Paper ID:1334
Title:Diverse Randomized Agents Vote to Win
Current Reviews

Submitted by Assigned_Reviewer_7

Q1: Comments to author(s). First provide a summary of the paper, and then address the following criteria: Quality, clarity, originality and significance. (For detailed reviewing guidelines, see
The paper considers multi-agent systems where a voting rule is used to aggregate decisions of individual agents to solve a problem. One can consider the agents as sampling from a noisy distribution centered around the true ranking of the alternatives at each state. They show that if the agents are copies of each other, in the sense that the agents produce samples (preferences for alternatives) from the same distribution then it is likely that system votes for a sub-optimal alternative. On the other hand, if we have many agents that have sufficient diversity then the system is likely to vote for the optimal alternatives in almost every state. The paper then concludes with an experimental study of agents playing Go games.

The paper is clear and well written, however, it was not clear to the reviewer what the new contributions are over existing results which qualitatively resemble this paper's results (such as Marcolino's work that they refer to). It seems that the main difference in the setting is that agents can give a preference ordering for alternatives at each stage rather than vote for a single alternative.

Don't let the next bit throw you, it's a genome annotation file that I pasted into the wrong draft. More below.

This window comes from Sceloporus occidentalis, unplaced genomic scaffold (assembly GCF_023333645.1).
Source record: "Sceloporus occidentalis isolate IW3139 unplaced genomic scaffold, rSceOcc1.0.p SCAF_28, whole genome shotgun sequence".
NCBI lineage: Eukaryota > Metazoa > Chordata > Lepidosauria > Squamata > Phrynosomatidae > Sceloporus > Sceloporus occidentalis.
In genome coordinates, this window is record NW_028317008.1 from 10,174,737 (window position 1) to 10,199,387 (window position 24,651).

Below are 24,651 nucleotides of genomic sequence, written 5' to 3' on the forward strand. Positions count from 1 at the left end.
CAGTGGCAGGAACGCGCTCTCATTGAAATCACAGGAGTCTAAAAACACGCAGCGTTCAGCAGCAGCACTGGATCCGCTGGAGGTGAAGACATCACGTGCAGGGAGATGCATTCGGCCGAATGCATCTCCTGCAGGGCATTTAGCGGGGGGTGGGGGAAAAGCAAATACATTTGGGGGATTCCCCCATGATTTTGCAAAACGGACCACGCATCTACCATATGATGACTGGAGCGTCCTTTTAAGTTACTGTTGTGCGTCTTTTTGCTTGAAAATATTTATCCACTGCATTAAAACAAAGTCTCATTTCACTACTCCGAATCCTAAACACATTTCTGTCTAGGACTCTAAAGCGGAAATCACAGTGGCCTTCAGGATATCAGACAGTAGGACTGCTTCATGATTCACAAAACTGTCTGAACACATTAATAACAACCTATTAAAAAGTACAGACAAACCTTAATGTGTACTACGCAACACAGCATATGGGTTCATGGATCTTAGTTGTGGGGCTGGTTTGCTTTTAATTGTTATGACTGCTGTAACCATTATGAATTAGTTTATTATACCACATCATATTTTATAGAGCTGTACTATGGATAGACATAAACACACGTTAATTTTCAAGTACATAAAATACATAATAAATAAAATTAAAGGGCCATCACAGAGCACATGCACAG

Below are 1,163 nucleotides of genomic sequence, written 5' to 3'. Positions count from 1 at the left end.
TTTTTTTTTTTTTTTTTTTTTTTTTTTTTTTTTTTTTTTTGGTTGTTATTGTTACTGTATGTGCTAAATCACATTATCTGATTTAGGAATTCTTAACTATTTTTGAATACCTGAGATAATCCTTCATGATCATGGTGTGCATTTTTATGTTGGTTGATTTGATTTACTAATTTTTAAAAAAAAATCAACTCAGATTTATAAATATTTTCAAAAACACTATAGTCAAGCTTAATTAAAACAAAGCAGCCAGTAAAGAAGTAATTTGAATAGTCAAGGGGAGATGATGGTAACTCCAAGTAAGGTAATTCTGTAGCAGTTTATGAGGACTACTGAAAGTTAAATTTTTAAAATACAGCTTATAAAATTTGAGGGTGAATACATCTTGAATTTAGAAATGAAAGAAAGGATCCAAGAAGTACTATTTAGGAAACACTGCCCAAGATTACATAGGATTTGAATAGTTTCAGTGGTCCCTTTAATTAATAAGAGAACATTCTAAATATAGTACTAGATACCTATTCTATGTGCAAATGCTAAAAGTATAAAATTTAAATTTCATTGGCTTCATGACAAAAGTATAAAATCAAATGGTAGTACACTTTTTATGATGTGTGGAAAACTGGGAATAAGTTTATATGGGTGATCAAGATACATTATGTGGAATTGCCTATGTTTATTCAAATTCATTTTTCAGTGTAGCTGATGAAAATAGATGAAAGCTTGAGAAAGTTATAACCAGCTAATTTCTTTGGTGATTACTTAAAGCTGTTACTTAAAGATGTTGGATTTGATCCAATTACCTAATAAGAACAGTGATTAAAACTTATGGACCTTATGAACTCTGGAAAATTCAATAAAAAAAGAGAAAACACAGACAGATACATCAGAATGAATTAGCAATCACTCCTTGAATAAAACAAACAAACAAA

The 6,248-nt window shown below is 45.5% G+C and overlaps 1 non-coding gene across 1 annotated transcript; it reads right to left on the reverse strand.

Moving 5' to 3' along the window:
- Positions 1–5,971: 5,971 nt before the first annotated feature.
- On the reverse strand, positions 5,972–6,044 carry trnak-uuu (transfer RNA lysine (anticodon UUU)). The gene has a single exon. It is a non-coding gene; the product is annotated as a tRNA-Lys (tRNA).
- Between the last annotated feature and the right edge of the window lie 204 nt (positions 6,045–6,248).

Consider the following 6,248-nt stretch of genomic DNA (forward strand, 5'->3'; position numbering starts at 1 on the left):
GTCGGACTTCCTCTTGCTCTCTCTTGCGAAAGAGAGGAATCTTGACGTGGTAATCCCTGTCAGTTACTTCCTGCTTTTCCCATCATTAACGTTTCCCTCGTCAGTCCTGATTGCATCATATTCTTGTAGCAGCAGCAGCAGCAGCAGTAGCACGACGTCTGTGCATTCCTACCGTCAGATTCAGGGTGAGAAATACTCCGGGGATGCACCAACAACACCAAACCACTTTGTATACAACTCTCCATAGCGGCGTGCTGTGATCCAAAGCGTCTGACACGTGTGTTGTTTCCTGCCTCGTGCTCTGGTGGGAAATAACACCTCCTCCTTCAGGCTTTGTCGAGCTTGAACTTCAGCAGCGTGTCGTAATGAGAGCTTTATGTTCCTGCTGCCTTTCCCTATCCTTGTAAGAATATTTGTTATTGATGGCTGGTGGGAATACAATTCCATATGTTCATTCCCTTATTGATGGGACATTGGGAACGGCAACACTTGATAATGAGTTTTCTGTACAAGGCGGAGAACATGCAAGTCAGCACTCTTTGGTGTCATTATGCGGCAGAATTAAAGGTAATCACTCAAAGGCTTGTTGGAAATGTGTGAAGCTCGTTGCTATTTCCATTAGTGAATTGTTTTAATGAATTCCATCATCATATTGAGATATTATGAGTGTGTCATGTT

Minor: In the experimental section of the paper diverse agents are generated by varying parameters in an existing Go playing agent. From the perspective of a reader unfamiliar with the details of the system, it is not obvious that such parametrization will indeed result in a diverse set of agents. The paper does discuss this issue in Appendix H and towards the end of section 4, it would be better if this justification (or reference to Appendix H) is added earlier when the agents are introduced.
Q2: Please summarize your review in 1-2 sentences
The results of the paper are interesting but a more detailed comparison to related work is needed.

[Revised, following author feedback].

Submitted by Assigned_Reviewer_21

Q1: Comments to author(s). First provide a summary of the paper, and then address the following criteria: Quality, clarity, originality and significance. (For detailed reviewing guidelines, see